October 6, 2003

Open Asia: Open source in Mongolia, Nepal, and Pakistan

Author: Frederick Noronha

We continue our country-by-country survey of the availability of open source software across Asian countries with a look at developments in Mongolia, Nepal, and Pakistan.


GNOME sorts various languages on the basis of their completeness in terms of translation to non-English
languages. In late January 2003, the Mongolian language entered the list at a whopping 15th place (supported). Sanlig Badral,
Ochirbat Batzaya, Tegshbayar, Bayarsaihan, and the others in the Mongolian
team have translated no less than 11,455, or over 95%, of messages. The Mongolian team started their work on GNOME translations less than a
month earlier. "Incredible!" said rankers of the Gnome team,
egging on various communities trying to get their languages working with
this software.


In Nepal, Ganesha's Project uses donated machines and
open-source software like Linux to cut the costs of acquiring
software licenses for impoverished school system. Other resources include Linux Nepal and the Nepal Linux User Group.


Pakistan is a country where the importance of FLOSS is being closely
studied by both senior official quarters and campaigners at the grassroots.

Pakistan Ministry of Science and Technology advisor Salman Ansari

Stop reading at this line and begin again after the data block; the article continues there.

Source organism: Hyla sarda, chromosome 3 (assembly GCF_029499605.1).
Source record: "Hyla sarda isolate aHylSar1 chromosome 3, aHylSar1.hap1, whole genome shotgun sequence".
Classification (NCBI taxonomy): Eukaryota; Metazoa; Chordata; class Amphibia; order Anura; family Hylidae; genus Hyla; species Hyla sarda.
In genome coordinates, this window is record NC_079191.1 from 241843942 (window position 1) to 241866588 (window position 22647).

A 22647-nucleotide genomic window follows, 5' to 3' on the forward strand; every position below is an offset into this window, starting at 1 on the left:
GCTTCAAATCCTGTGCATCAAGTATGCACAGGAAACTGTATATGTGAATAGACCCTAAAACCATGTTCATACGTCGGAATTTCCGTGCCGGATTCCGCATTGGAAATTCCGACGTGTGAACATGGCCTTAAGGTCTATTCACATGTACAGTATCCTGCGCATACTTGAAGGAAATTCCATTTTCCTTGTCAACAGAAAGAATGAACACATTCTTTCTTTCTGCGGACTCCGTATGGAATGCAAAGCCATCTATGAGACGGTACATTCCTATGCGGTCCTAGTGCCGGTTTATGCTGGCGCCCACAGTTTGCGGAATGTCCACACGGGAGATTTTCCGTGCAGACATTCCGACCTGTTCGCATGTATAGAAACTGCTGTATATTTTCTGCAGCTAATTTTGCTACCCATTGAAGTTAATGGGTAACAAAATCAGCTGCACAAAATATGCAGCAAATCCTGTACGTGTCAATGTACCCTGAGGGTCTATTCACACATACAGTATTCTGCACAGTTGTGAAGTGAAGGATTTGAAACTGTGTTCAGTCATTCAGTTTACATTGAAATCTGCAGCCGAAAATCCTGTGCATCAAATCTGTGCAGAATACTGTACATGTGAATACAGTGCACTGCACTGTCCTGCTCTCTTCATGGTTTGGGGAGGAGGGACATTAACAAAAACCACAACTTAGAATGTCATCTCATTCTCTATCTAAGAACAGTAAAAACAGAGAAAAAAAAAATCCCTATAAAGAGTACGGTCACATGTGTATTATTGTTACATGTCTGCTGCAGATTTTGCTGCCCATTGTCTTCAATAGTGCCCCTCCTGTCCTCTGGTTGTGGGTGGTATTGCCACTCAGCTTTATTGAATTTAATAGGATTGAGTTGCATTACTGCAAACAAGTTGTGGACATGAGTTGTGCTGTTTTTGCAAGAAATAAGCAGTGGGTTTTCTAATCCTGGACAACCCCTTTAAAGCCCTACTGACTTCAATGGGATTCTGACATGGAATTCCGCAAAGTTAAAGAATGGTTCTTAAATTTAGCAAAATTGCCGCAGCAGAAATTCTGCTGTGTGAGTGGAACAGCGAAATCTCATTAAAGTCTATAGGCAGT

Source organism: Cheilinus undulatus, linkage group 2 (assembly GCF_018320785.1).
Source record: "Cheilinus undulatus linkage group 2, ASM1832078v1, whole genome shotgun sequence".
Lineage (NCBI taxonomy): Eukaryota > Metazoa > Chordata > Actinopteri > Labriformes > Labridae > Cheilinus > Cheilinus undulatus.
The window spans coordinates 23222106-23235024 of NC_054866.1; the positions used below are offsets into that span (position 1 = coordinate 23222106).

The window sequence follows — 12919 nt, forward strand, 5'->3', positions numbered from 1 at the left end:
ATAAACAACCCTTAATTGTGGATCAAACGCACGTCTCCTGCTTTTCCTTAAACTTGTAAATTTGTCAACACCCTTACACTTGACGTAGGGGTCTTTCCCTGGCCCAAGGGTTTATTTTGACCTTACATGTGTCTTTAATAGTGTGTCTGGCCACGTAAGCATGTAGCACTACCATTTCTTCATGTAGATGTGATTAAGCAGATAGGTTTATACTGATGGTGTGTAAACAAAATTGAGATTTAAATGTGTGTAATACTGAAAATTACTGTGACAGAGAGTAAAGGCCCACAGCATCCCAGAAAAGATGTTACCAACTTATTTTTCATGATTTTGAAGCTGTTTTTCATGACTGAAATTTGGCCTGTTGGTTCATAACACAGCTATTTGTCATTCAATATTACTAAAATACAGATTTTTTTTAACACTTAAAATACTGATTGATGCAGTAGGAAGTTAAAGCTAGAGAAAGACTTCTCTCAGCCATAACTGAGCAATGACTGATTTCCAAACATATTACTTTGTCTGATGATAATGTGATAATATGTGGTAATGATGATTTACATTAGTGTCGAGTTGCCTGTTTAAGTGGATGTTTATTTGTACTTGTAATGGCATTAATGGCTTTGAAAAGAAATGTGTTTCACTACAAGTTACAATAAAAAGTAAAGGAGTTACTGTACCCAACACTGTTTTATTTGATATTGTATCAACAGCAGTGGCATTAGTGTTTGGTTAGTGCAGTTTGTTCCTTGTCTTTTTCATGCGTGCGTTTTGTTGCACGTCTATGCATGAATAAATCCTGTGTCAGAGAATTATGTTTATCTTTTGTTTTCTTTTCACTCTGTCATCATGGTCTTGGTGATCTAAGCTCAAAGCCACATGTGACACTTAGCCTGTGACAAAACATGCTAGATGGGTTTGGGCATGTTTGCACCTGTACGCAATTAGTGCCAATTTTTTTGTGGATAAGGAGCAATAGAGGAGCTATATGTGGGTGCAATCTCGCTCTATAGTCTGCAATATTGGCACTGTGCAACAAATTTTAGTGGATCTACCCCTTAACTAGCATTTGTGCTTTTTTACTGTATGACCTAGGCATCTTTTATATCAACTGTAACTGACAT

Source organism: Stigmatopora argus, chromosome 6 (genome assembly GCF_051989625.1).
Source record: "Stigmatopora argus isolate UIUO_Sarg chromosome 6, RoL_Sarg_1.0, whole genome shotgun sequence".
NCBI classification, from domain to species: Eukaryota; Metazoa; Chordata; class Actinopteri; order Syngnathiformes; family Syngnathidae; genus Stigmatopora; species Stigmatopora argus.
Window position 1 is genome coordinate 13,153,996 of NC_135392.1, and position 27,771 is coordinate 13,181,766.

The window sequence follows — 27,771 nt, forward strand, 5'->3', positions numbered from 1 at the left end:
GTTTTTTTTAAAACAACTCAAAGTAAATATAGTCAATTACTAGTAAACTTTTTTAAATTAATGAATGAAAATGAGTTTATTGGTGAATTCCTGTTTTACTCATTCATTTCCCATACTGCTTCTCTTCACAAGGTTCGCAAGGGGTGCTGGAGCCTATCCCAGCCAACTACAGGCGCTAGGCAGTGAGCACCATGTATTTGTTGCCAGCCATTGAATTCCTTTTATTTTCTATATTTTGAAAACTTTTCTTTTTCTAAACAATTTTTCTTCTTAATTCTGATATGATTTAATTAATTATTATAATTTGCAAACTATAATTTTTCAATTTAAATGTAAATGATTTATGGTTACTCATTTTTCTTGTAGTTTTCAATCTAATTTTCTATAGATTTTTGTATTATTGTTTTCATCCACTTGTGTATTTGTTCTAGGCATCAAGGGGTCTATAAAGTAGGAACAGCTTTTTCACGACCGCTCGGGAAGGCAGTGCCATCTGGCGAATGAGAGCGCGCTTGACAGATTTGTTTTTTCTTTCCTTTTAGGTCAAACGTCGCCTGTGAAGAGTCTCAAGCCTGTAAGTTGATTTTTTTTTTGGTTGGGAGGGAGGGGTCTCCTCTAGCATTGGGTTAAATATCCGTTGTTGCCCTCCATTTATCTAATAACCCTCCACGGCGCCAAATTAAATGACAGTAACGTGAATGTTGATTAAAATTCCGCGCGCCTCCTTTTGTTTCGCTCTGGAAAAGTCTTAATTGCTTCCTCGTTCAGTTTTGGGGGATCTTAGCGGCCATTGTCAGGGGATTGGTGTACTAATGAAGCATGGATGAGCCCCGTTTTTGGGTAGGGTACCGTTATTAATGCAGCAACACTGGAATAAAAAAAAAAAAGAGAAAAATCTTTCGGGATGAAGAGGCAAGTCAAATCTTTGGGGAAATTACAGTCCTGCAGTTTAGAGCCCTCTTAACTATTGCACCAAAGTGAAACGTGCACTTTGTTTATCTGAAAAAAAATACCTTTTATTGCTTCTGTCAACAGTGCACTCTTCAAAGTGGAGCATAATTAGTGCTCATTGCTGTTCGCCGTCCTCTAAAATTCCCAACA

recently spoke of the possibility of some 50,000 low cost computers are to
be installed in schools and colleges all over Pakistan. These will be PII
computers, each being sourced for less than $100 a piece, he said.
Proprietary software for these PCs would cost a small fortune -- surely more
than what the computers cost. Using GNU/Linux ensures that the overall
prices are kept low. "Don't be surprised if we become the first country in
the world to say that all (government-run) services are going to be
GNU/Linux based," Ansari said enthusiastically.

NewsForge last year also reported Linux gaining ground in

Pakistan is also home to a couple of interesting projects. The Video-Whale Project is an
implementation of a video wall which exploits the combined power of Gstreamer and Xinerama. With it, four monitors are controlled by one machine, and a LAN of four machine controls a 16-monitor video wall.

Fawad Halim has written a man interface in PHP. Code is being distributed under the GNU GPL.

Besides the main Pakistan Linux Users Community, other regional LUGs include the Sindhi's Linux User Group (SLUG) in Hyderabad, Sindh, in the Indus Valley.


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